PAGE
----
DIY Pallet Goat Shelter

With fall just around the corner, our two Nubian bucks are in need of their own bachelor pad to hang out in. This week I set out to make a simple and affordable, DIY pallet goat shelter.

I find that people tend to be in one of two camps when it comes to pallets. The first are people who love them. They like to tear them apart, cut them into pieces, and re-purpose them all over the place. Shoe racks, furniture, yard decor, or as construction material around the farm.

The second camp of pallet people are those who can’t stand them. They think they are tacky, ugly, and they would just as soon burn them as look at them.

Turns out in my marriage, we have a person in both categories. I’m not exactly a pallet junkie, but I appreciate a good solid pallet for what it is. Wood that is cheap or free and pretty damn sturdy. Thus, when my goats needed a small seasonal shelter, pallets were my go-to.

Where to get Pallets

pallets rough and tumble farmhouse
The ol’ pallet pile.

I lucked out when it came to getting pallets. Through my dad’s work he has access to hundreds of pallets and I can have as many as I want. The main catch is my dad lives two hours away.

Still, I was able to get a small stack of them for this construction project.

If you aren’t lucky in the dad department, the best way to find pallets is to ask around. You never know who is already sitting on a pile of them, or knows a guy/business that has them in excess.

A cabinet maker near us will leave a few sitting by the road every now and again, free for the taking.

Craigslist and swap and shop are other useful places.

If you are willing to dig around a little, you should be able to find them for free. Around here I have seen some folks sell them for as much as $5 each, but I’d rather hunt up a free one.

My last bit of pallet advice, especially where this shelter is involved, is to get pallets that are all the same. Again I was lucky in that I had four pallets that were the exact same size with the same pattern of slats. This will make construction simpler and make the structure more visually appealing if you aren’t using other siding.

Supplies Needed for this DIY Pallet Goat Shelter

I’m providing you with the measurements I used, based on what the size of my pallets were. All this will probably vary for you depending on what materials you have around.

For this particular shelter I used:

  • 5, 42″x47″ pallets (or whatever you have around)
  • 4, 8 foot 2×4’s
  • Box of self tapping screws (These are a little more expensive but after using them I will never buy another type of screw ever again)
  • 2, 100″ x 50″ pieces of old sheet metal (another scrap find, thanks dad) or some other roofing material.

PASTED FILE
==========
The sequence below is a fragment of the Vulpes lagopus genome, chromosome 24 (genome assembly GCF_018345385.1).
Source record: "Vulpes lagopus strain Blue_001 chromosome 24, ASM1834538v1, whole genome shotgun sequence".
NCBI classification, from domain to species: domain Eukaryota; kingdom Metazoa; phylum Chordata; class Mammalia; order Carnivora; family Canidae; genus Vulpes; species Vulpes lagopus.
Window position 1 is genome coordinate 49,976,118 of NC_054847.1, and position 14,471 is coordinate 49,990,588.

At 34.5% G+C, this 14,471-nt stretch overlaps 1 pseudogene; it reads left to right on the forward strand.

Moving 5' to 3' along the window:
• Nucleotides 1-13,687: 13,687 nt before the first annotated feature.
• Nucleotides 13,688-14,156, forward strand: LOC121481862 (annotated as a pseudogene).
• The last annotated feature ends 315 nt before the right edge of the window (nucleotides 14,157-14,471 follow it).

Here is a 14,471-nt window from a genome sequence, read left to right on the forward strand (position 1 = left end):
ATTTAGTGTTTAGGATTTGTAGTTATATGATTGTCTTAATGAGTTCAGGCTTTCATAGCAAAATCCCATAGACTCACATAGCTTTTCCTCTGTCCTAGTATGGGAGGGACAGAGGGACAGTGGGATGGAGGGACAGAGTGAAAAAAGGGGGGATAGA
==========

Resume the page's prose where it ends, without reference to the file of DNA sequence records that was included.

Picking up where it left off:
• Sheet metal screws
  • Electric Drill
  • Circular Saw

Construction of the Pallet Goat Shelter

This entire shelter was put together during my daughter’s two hour morning nap, so it comes together quickly.

First, I sorted through the pile of pallets and dragged them down to the construction site.

pallet farm project rough and tumble farmhouse
Piecing the puzzle together.

I matched up the four that were all the same and laid out a simple structure.

Using the self tapping screws, I screwed the pallets to each other. Along the back wall there was no way to screw them to each other, so I used a board from a spare pallet to join them together.

diy goat shelter construction rough and tumble farmhouse
Screwing the back wall together. I did the same on the other side.

After that, I eye-balled the height for my roof supports. I ended up doing them at 12 inches. I cut four of these, then screwed them to the front part of the shelter.

After that, I grabbed the remaining pieces of 2×4 and attached them to these new support pieces and ran them width wise across the shelter, creating rafters for my roof. They ended up being 67″ after the ends that hang out the back were cut off.

rafters of goat shelter rough and tumble farmhouse

I screwed these down on the back end too. This leaves a little opening that will help with air flow should I decide to close off the front more if we get super nasty weather.

After these were secured, I slid the two pieces of sheet metal on the roof. After some fiddling (trying to line up the existing holes with my beams) I screwed it down into place.

roof of goat shelter rough and tumble farmhouse

Lastly, I sawed off the excess 2×4 hanging off the back end of the shelter I measured to try and keep them consistent but they still are a bit off. I aimed for 6 inches.

pallet shelter plans rough and tumble farmhouse

Future Plans for the Goat Shelter

This construction project is not yet totally complete. My plan is to use this shelter for my bucks from now (early August) through December, when they can move in with the does. Thus it doesn’t need to stand up to the absolute coldest temperatures we get in winter (-45 actual air temp in some years).

The next step will be to add an exterior wall to keep out wind and rain. I haven’t quite decided if I’m going to do this with the extra sheet metal we still have, or if I’ll spend a little cash to get cedar for the walls. The shelter is pretty small so it wouldn’t cost that much and I think it would look pretty sharp.

The last consideration is to possibly anchor it somehow. Don’t get me wrong, this thing is solid and heavy, but I’m considering anchoring it just in case we get some truly crazy weather.

Have you made a DIY pallet goat shelter? I’d love to hear about it! Comment below and let me know what worked well for you.

Watch and Learn

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DIY Pallet Goat Shelter in less than two hours!

If you have extra pallets around consider making a Pallet Goat Feeder, too! Looking for a great goat recipe? Check out my resource on how to make your own Chevre!

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